Here are only a few of the many examples of courage set for us by those who fought during that war:

Private First Class Desmond Dross was a conscientious objector, declining to take up arms directly. But he served in the Army as an unarmed medic. In May 1945, during the battle for Okinawa, he repeatedly exposed himself to enemy fire to treat or rescue wounded men. On May 21, when the rest of his unit had been forced to retreat, he remained in exposed territory treating his wounded comrades until he himself was wounded in legs by grenade fragments. He treated his own injuries and waited five hours before he was found and taken away on a stretcher. But when PFC Dross saw a more seriously wounded man, he got up off the stretcher and told the bearers to take the other man to safety. Soon after, a sniper’s bullet broke his arm. After splinting his arm with a rifle stock, he crawled 300 yards to an aid station. He was awarded the Congressional Medal of Honor.

In Italy on April 2, 1945, a troop of British soldiers were pinned down by German machine gun fire from a fortified position. Corporal Thomas Hunter offered himself as a target to draw fire from his men. Taking a machine gun and charging alone across open ground while under heavy fire, his actions demoralized the enemy troops. Six of them surrendered to him. Hunter continued to attack the enemy until he was killed—firing into them until the last. Hunter was posthumously awarded the Victoria Cross, his country’s highest military honor.

On October 25, 1944, during the Battle of Leyte Gulf, a large Japanese naval force of battleships and heavy cruisers ambushed a smaller American force of destroyers and escort carriers. Despite overwhelming odds, the American ships and planes were able to beat off the Japanese. One particular ship, a tiny destroyer escort named the Samuel B. Roberts, fought so hard and so well before it was sunk that it became known as “The destroyer escort that fought like a battleship.” The Roberts’ gun crews expended nearly all their ammunition, firing so rapidly that one of her guns overheated and exploded. That gun’s crew chief—Paul Carr—was found horribly wounded and in agony. Not realizing his gun was out of action, he was begging—not for medical attention--but for someone to continue to load and fire.

In September of 1942, during the Battle of Stalingrad, Junior Sgt. Yakov Pavlov was ordered to seize and defend a four-story building. All but four of Pavlov’s 30-man platoon were lost in the attack, but the building was taken. Pavlov received 25 men as reinforcements, then fortified the building. For two months, from September 23 to November 25, Pavlov and his small force repulsed numerous German attacks—sometimes several per day—until they were finally relieved. During this time, Pavlov personally destroyed at least six German tanks. Pavlov’s determination to keep the Germans out of the building became a tangible source of inspiration and strength to the other defenders of Stalingrad.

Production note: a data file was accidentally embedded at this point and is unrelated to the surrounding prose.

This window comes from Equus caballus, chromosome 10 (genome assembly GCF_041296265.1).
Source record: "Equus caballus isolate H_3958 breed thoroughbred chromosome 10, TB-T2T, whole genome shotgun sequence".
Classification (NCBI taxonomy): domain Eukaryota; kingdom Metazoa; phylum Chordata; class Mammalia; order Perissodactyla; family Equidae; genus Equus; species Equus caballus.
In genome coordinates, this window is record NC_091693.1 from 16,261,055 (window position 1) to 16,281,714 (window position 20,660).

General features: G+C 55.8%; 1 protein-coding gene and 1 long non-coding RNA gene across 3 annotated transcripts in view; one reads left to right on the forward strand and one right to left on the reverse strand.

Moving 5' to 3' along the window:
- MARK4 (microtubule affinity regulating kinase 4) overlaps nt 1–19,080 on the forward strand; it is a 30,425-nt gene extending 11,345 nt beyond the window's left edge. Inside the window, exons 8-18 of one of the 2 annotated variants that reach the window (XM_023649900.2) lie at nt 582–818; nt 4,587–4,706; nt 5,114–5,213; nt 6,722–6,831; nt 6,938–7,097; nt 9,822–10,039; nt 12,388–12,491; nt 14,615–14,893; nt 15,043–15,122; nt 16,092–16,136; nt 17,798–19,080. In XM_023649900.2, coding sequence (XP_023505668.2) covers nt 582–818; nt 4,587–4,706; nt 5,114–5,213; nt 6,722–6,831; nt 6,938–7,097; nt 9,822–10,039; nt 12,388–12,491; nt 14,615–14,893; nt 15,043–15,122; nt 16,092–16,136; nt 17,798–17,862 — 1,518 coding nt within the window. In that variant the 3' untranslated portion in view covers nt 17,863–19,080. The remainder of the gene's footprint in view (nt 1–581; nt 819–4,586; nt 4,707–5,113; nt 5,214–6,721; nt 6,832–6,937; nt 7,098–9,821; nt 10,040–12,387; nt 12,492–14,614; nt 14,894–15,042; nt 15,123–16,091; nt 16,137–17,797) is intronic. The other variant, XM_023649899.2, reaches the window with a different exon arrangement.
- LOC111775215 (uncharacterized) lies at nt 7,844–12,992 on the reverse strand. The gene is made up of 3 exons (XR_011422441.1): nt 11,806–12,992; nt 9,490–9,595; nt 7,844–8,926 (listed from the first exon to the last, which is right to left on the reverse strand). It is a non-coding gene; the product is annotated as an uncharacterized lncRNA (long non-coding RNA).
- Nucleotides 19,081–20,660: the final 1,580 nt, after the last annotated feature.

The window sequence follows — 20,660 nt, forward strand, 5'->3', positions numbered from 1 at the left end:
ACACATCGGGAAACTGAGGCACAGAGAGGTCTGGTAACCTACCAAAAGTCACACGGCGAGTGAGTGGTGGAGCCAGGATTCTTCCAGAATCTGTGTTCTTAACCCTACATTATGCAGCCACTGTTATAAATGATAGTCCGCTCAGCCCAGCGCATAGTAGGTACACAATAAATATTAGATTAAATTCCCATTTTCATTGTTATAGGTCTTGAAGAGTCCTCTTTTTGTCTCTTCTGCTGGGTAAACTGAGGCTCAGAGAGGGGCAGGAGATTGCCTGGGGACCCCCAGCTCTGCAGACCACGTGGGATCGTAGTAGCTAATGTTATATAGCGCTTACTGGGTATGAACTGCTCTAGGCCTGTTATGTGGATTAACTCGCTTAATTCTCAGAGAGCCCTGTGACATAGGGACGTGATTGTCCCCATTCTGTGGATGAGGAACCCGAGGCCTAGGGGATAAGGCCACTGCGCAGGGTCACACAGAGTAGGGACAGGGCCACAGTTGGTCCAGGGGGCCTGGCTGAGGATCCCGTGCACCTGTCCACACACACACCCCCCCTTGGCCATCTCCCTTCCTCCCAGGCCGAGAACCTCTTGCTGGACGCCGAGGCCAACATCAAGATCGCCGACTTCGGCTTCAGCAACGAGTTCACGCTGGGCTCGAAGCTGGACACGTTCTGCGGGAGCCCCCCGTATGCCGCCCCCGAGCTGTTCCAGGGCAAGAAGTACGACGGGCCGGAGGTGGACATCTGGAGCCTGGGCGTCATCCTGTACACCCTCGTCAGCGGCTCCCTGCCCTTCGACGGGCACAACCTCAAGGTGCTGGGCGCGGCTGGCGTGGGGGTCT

Irena Sendler was a member of the Polish Underground. She rescued and found shelter for over two thousand Jewish children from the Warsaw Ghetto. She was eventually captured, tortured and sentenced to death. Other members of the Underground were able to bribe her German guards into letting her escape. In 2007, she was nominated for the Nobel Peace Prize for her heroic actions.

Pretty much the entire population of Denmark effectively refused to allow Jews to be taken away to death camps after that country fell to the Nazis. Most Jews living in Denmark were able to escape to Sweden. It is an extraordinary example of an entire country uniformly showing compassion and courage in the face of evil.

The state of Israel has recognized a total of 22,211 men and women from 45 countries as “Righteous among the Nations”—meaning they risked and often gave their lives during the Holocaust to save Jews from the Nazis. In a society in which anti-Semitism was often casually accepted and while being ruled over by a brutal and sadistic regime, each of these men and women freely choose to help the oppressed rather than simply give in to the oppressors.

One man designated as Righteous among the Nations was a Japanese. Chiune Sugihara was Japan’s Vice Consul to Lithuania. He issued thousands of visas to Jews escaping from the Nazis. When the Japanese government finally learned what he was doing, he was recalled from his post. He continued writing visas while on the train taking him out of Lithuania, tossing them out the train window to those who needed them.

John Rabe was a German businessman and a minor Nazi Party member who was in Nanking in 1937, when the Japanese took the city and brutalized the population in an orgy of rape and murder. Horrified at what he saw, Rabe was able to convince the Japanese that he was actually a much more important person in the Party than he actually was, then wield his newly-won influence to help hundreds of Chinese refugees to escape.

HMS Jervis Bay, an armed merchant cruiser, was part of a convoy that was attacked by the German battleship Admiral Scheer. Jervis Bay’s captain, Edward Fegan, ordered the convoy to scatter. Despite being overwhelmingly outgunned, Fegan then ordered the Jervis Bay to attack the German battleship. The smaller British ship was sunk, but bought enough time to allow most of the rest of the convoy to escape.

In January of 1945, Lt. Audie Murphy, already a highly decorated combat veteran, climbed aboard a burning tank destroyer and used its .50 caliber machine gun to fire at attacking German troops, ignoring the danger that the fuel and ammo in the burning vehicle might explode at any moment. When the Germans drew nearer to him, he called down artillery fire on his own position. When the fighting was done, over 50 Germans had been killed or wounded. Murphy was awarded the Congressional Medal of Honor.